Flesh eating ulcers on rise in Australia

Australian health authorities on Monday issued a warning over the rise of flesh-eating ulcers in the country, calling for an "urgent scientific response".

Flesh eating ulcers on rise in Australia
Representational image

Canberra: Australian health authorities on Monday issued a warning over the rise of flesh-eating ulcers in the country, calling for an "urgent scientific response".

In a joint report, the Commonwealth Scientific and Industrial Research Organization (CSIRO) and health care provider Barwon Health detailed the rise of the Buruli ulcer in Australia, reports Xinhua news agency.

The tissue-destroying ulcer, commonly found in Africa, has reached epidemic proportions in regional parts of Victoria.

"(In Victoria state), the community is facing a worsening epidemic, defined by cases rapidly increasing in number, becoming more severe in nature, and occurring in new geographic areas," the report said.

"In 2016, there were 182 new cases -- the highest ever reported by 72 per cent. Yet, cases reported until November 11, 2017 have further increased by 51 per cent compared with the same period in 2016."

There have been no reported cases in New South Wales, South Australia or Tasmania; the three states closest to Victoria.

The bacterium that causes the disease belongs to the same family of organisms that cause tuberculosis and leprosy.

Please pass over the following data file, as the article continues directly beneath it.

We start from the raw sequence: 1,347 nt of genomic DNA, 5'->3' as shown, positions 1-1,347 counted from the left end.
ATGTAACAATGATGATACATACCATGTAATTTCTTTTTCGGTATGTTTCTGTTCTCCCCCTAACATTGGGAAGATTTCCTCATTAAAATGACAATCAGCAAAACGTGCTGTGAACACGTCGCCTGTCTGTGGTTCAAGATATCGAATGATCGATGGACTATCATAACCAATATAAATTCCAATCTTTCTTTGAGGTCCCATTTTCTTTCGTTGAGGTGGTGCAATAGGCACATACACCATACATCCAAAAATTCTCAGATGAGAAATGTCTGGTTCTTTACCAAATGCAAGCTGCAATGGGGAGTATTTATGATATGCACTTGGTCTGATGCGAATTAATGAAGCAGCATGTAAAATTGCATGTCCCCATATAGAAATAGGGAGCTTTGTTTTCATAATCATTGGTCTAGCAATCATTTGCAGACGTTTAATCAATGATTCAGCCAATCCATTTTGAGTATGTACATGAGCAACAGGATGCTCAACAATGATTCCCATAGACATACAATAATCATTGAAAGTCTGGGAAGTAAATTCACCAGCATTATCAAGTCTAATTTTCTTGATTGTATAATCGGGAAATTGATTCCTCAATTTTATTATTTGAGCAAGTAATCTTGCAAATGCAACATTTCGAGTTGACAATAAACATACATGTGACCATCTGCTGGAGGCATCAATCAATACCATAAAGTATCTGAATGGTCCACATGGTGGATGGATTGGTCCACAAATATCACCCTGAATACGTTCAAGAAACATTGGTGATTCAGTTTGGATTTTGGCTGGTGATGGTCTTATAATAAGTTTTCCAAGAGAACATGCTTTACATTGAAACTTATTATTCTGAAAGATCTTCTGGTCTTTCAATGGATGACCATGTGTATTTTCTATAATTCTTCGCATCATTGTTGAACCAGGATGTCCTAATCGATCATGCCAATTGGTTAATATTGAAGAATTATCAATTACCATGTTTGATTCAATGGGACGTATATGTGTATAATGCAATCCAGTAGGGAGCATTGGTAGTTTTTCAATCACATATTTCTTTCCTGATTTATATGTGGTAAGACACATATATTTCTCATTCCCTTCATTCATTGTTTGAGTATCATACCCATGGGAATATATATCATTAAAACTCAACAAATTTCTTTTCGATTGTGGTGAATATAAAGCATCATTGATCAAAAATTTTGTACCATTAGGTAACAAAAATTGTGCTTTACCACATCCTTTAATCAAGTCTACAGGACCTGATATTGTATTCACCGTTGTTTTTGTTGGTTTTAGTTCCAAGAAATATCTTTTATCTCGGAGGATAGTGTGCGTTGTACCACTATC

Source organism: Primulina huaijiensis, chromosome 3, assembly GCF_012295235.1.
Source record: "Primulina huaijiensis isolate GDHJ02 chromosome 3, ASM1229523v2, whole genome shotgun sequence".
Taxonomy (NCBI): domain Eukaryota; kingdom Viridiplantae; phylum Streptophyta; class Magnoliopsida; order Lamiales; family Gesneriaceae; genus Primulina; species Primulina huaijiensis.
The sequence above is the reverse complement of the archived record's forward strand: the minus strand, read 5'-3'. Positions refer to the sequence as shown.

If diagnosed early, an eight-week course of antibiotics is effective in 80 per cent of patients. However, if left untreated the ulcers can infect bones.

"Despite being recognised in Victoria since 1948, efforts to control the disease have been severely hampered because the environmental reservoir and mode of transmission to humans remain unknown. It is difficult to prevent a disease when it is not known how infection is acquired," the report said.

The ulcer is commonly associated with wetlands in Africa, particularly those with slow flowing or stagnant water.

"Lesions most commonly occur on exposed body areas, suggesting that bites, environmental contamination or trauma may play a role in infection, and that clothing may protect against disease. Recent evidence indicates that human to human transmission does not occur, although cases are commonly clustered among families," the report added.

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